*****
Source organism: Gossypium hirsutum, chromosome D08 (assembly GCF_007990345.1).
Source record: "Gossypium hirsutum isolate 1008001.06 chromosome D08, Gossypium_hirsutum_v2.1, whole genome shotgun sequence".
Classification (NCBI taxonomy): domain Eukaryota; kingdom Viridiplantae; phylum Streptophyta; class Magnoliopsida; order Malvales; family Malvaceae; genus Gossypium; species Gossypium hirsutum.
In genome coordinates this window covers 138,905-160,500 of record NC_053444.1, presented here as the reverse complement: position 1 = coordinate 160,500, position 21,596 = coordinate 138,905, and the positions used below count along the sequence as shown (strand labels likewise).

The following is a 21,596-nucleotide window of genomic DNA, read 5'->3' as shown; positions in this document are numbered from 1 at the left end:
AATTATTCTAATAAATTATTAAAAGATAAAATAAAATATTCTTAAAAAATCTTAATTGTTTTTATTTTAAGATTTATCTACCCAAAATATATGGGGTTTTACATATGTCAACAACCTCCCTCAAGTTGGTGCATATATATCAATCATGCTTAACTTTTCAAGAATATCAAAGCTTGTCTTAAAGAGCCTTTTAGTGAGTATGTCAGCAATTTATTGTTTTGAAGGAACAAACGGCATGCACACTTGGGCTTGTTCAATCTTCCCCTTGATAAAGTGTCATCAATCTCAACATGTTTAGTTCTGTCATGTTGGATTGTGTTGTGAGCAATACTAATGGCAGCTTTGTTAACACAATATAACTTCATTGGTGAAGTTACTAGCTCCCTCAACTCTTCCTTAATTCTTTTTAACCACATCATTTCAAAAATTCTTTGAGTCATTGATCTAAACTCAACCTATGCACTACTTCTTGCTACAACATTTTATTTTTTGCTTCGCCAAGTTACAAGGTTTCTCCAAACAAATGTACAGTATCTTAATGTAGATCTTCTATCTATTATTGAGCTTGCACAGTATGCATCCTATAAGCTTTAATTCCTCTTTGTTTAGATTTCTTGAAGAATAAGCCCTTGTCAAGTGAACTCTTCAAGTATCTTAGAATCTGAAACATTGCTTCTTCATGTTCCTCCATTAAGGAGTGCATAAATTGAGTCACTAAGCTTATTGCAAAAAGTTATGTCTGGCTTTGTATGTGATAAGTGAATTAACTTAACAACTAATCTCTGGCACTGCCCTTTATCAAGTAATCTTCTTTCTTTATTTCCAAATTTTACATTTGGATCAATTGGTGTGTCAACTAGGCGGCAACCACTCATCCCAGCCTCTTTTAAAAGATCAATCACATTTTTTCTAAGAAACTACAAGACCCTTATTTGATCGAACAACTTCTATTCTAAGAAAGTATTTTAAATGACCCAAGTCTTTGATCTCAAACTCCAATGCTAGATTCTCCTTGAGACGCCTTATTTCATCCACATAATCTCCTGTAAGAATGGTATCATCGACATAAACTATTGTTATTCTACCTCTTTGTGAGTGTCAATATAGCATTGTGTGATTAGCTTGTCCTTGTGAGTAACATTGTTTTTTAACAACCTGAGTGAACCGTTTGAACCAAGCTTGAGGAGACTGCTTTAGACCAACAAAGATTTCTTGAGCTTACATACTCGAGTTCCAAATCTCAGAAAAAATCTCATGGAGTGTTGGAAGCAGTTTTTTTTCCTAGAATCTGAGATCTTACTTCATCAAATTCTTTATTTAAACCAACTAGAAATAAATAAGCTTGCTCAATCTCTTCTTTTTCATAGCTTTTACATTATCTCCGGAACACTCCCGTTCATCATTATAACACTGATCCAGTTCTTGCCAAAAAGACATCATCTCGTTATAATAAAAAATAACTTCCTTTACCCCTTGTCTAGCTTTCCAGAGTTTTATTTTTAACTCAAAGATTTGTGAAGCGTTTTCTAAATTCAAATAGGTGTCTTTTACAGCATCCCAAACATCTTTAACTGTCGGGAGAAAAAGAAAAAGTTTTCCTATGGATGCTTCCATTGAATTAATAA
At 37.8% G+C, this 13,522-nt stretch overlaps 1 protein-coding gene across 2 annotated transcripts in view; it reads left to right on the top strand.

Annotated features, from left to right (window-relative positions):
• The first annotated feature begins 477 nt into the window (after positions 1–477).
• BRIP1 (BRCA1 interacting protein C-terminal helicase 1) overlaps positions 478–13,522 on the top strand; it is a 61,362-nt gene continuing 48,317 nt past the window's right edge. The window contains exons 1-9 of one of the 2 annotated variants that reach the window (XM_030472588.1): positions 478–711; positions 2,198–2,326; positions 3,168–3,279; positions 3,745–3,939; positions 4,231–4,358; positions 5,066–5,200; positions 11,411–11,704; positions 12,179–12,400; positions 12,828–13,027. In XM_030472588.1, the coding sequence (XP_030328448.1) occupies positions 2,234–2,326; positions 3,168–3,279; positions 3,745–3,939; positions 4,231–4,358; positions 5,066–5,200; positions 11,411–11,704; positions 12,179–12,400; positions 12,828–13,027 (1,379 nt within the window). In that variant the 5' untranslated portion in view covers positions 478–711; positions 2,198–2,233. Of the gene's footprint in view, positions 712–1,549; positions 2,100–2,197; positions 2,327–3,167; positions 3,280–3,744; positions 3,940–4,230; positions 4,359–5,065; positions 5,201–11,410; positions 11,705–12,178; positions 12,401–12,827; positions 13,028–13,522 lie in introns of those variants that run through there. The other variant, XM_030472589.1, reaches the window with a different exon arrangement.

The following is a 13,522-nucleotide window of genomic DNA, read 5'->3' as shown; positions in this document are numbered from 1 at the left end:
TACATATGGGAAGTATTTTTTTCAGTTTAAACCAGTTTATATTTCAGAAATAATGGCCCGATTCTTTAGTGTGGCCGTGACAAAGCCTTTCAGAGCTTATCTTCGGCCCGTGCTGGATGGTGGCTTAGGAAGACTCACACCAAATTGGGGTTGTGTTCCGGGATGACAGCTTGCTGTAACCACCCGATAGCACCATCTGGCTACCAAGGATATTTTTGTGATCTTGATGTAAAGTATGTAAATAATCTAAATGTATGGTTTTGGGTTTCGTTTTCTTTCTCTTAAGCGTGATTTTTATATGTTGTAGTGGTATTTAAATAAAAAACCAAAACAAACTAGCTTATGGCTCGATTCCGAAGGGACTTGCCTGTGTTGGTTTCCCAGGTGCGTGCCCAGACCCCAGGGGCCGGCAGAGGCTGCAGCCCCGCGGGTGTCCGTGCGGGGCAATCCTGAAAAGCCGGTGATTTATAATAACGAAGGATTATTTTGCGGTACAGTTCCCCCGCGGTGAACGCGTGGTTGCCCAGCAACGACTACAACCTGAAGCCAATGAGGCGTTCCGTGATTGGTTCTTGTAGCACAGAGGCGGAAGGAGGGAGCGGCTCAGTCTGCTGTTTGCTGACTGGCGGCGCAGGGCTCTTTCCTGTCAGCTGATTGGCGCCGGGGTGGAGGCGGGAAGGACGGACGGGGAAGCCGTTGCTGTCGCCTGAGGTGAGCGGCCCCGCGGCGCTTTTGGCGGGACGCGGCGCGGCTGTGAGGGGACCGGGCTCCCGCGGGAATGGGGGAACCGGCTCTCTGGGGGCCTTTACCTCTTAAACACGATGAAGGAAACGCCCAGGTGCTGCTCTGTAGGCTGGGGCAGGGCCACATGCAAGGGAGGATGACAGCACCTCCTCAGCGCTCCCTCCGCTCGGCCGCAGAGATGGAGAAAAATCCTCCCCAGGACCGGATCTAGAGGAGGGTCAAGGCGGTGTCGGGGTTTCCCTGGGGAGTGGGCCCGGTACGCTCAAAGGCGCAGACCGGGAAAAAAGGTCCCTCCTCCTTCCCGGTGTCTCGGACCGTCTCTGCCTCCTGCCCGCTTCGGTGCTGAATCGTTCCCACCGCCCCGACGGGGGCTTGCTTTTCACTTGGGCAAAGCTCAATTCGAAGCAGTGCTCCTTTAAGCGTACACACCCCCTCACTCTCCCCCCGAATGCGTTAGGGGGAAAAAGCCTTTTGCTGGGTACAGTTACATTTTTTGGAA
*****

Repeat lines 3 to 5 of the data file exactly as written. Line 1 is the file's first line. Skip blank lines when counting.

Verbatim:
Classification (NCBI taxonomy): domain Eukaryota; kingdom Viridiplantae; phylum Streptophyta; class Magnoliopsida; order Malvales; family Malvaceae; genus Gossypium; species Gossypium hirsutum.
In genome coordinates this window covers 138,905-160,500 of record NC_053444.1, presented here as the reverse complement: position 1 = coordinate 160,500, position 21,596 = coordinate 138,905, and the positions used below count along the sequence as shown (strand labels likewise).

The following is a 21,596-nucleotide window of genomic DNA, read 5'->3' as shown; positions in this document are numbered from 1 at the left end: